Creating Opportunities for the Next Generation of Engineers in Aviation

September 29, 2021

Creating Opportunities for the Next Generation of Engineers in Aviation

Headshot of Kushilka Zaharia  By Kushilka Zaharia, Head of MRO Operations at AMETEK MRO

In a post pandemic world, many of us are looking forward to a brighter future, free from restrictions, social distancing, and masks however, what would your future look like if you were a 16-year-old and deciding what to do next with life?

Many students have experienced the uncertainty of teacher-graded assessments to determine their future, and whilst statistics show that the number of the top A & A* grades have been an all-time high, the impact of the pandemic on the aviation industry has resulted in a reduced uptake of aviation related higher education.

Prior to the world-changing events of 2020, I regularly dedicated time to STEM activities with local schools and colleges, by participating and leading outreach events targeted at GCSE and A Level students. With the support of school careers advisors and teachers, these events were aimed to stimulate young minds to understand what it means to be an engineer, particularly in the aviation industry, through open discussions, classroom exercises and Q&A sessions.

I first got involved in STEM outreach when I was invited to speak at an event at my old school; an all-girls church school in West London. I was the first student to enter university on an aerospace engineering degree from my school, which was a proud achievement at the time. However, it was not until I graduated from Durham University and started my first graduate job that I realised how underrepresented females are in all aspects of engineering – academic, professional and research-based roles. This led me to ensure that I dedicate time to feeding back information to students through STEM activities with hope to encourage more young people, especially girls, to take up this challenging and rewarding profession.

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A lot of the feedback I have received from students is that they don’t know exactly what engineering is – a common misconception is that engineering is all spanners and tools. This is echoed by the Chief Executive of EngineeringUK, Hilary Leevers who says, “While we have seen a significant rise in the number of young people reporting they have attended a STEM careers activity in the past 12 months compared to previous years, we have not observed a corresponding increase in positive views or knowledge of engineering. As a community, we must cultivate a greater understanding of how engagement activities can affect positive change through robust research and a shared evidence base.”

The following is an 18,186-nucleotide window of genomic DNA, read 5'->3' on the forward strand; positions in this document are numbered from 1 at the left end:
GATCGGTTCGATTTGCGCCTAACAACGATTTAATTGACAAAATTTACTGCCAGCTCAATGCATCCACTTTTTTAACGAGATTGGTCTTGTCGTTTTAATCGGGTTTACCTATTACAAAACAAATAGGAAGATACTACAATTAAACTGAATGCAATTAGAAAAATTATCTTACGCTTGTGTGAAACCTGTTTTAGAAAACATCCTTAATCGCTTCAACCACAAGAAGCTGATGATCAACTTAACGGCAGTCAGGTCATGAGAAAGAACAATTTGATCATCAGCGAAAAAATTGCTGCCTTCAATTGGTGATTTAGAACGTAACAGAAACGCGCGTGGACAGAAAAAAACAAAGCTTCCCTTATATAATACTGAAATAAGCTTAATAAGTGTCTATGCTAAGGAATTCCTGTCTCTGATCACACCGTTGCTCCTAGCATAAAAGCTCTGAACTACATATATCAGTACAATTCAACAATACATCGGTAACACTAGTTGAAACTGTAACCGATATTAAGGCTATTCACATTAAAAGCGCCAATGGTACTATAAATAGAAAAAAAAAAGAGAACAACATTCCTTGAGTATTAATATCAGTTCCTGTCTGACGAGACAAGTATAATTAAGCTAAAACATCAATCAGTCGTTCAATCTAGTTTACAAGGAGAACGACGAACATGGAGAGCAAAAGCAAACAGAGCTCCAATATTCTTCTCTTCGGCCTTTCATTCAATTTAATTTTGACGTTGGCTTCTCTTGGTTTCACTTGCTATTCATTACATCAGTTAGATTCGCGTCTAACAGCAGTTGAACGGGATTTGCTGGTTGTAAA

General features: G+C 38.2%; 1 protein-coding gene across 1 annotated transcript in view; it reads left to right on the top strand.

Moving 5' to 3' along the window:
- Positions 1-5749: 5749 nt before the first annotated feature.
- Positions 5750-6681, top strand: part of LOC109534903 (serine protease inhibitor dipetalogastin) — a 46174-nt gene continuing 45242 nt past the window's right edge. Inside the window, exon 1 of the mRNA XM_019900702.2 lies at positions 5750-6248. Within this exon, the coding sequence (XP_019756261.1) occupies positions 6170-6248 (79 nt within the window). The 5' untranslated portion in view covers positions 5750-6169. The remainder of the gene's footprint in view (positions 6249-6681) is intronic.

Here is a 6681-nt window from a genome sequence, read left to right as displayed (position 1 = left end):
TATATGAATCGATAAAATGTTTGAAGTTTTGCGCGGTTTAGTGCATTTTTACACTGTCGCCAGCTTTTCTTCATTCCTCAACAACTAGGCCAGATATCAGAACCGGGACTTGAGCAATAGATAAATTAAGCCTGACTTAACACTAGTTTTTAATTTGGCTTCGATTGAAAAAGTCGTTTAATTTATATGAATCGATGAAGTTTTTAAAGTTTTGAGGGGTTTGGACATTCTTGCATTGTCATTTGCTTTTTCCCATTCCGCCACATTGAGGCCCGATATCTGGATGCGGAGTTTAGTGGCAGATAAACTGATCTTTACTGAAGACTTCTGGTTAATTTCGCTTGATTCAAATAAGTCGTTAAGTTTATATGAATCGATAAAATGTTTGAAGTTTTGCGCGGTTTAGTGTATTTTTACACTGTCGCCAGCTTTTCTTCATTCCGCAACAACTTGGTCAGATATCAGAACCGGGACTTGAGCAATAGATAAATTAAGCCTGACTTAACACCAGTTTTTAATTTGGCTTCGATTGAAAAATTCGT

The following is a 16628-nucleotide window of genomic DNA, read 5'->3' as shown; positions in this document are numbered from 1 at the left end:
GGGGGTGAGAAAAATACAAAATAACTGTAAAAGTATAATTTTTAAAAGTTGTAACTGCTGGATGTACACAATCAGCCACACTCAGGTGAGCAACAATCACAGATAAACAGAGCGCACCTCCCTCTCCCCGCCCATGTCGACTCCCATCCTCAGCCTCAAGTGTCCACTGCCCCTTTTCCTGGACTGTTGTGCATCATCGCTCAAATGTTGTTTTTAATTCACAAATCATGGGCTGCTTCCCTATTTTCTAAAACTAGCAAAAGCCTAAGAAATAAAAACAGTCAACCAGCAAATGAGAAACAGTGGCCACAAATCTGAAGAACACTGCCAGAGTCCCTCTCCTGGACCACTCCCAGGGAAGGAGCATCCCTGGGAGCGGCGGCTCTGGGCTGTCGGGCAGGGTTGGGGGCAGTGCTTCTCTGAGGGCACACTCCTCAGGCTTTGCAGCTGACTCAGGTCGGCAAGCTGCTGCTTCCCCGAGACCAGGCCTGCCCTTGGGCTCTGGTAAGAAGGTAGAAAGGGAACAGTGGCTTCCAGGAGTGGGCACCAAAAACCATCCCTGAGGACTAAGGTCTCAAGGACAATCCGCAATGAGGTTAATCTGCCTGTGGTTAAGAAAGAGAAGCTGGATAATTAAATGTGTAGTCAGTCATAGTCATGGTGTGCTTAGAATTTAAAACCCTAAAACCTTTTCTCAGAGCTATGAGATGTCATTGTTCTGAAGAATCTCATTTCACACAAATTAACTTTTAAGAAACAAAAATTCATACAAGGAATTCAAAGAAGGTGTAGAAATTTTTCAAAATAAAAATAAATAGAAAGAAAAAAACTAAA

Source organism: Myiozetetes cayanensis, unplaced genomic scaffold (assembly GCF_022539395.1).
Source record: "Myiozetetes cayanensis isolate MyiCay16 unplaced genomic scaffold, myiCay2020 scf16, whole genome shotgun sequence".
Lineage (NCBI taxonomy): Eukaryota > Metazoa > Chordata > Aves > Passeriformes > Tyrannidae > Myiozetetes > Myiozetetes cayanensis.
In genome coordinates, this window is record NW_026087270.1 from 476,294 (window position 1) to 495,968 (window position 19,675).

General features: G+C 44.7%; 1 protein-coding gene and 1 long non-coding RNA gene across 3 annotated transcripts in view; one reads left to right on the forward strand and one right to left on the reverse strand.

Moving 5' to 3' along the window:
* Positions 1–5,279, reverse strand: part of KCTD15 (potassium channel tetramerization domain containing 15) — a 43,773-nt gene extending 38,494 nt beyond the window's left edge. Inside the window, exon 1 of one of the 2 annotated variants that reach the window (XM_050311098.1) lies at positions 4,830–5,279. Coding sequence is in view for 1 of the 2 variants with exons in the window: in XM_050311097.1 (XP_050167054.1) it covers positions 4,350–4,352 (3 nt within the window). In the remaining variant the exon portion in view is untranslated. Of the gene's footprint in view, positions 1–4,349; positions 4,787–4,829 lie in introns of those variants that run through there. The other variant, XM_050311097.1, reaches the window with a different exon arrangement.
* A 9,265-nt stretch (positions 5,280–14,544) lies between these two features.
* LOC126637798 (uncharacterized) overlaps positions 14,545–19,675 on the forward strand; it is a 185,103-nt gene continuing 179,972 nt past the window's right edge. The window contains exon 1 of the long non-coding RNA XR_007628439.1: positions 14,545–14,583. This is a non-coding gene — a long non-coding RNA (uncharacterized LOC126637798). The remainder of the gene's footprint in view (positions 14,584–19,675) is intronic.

Figure 1 shows how the knowledge of engineering amongst 11 to 19-year-olds from 2015 to 2019 has dwindled over time. Now in 2021, this data is vitally more important to acknowledge given that touch time between students and teachers/careers advisors were reduced significantly during 2020, and as a result our focus on reigniting STEM activities and conversations matter now more than ever.

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Earlier this year, whilst many schools were relying on virtual classrooms to deliver lessons, in order to keep up with my dedication to STEM across my local network of schools and colleges, I recorded a series of videos to share my experience of working in aviation; I answered some "frequently asked questions" which were sent to me by a school teacher. In an effort to continue engagement on this important topic, this initiative demonstrated that whilst the pandemic posed challenges for face-to-face interaction, there are still opportunities to achieve STEM outreach.

Whilst I appreciate the significant challenges that many aviation businesses have felt over the last 18 months, I reach out directly to all of my LinkedIn contacts reading this article as a plea to think about the future of our industry with the future generation in mind. We won’t be able to keep this incredible industry going unless we invest in our young people and nurture them to be the stars of tomorrow. So, I challenge you and your business leaders to take the step to create opportunities within your organisation to enable the next generation learn and contribute to the engineering success of the future.

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